|Nikon D5, Sigma 35mm ƒ/1.4 DG Art, ISO 100, ƒ/1.4, 1/2500|
In high school during a youth retreat I responded to what I believed was a call to full-time christian ministry. My church licensed me into the ministry. This was the first step down a process which I thought would have me doing ministry/missions full-time. Full-time meaning I would pay all my bills from being on staff of a missions agency.
I received this call while a senior in high school. My father, a pastor/missionary, gave me counsel. My father mentored me and guided me to avoid some of the mistakes that he made. Together we determined that I needed an education path.
You will open more doors with a master of divinity degree. This is required for most pastor and missionary positions. Before you can get masters you need a bachelor’s degree. This is where my father gave me some of the wisdom from his experience. He said there is basically two areas that he worked in a great deal that a master of divinity don’t prepare you very well.
|Nikon D5, Sigma 120-300mm ƒ/2.8 DG OS HSM | S, Sigma TC-2001 2x, ISO 64000, ƒ/5.6, 1/2500|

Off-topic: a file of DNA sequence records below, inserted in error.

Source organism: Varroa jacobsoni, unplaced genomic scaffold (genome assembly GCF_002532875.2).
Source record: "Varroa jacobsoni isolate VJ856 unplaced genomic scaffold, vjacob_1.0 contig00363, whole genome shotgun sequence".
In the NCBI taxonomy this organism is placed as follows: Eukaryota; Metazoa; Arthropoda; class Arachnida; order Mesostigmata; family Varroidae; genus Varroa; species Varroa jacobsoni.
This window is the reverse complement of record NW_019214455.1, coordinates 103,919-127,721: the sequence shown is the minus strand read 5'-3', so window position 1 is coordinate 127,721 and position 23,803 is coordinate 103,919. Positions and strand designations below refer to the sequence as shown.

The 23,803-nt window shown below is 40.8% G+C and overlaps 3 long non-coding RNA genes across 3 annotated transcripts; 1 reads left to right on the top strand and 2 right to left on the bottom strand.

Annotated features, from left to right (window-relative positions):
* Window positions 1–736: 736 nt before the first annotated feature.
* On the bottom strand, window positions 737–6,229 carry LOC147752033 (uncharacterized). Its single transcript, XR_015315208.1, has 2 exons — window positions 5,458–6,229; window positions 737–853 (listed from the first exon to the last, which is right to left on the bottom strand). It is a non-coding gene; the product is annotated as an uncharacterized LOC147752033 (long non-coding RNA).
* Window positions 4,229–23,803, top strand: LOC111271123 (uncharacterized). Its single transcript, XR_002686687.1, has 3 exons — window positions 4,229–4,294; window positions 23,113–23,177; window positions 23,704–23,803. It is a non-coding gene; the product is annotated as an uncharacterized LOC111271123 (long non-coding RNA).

Most ministers and missionaries are the leaders of an organization and having a business degree would really help you with the administrative responsibilities. The second area was that as a counselor.
I decided to major in social work and then the plan was to go to seminary.
Well while in college I discovered photography and more specifically photojournalism. My senior year while on spring break I was offered a job as a photojournalist for a newspaper. I really didn’t see this as a departure from ministry but rather a call to a specialist role in ministry.
I met Don Rutledge my senior year in college and he would become my mentor. Rather than telling that entire story here you can read more here. Basically Don was a photojournalist who worked for the Southern Baptist Foreign Mission Board as the main photographer for The Commission Magazine.
Just a year and half later I would get a phone call from Don Rutledge telling me about a photographer position on their staff.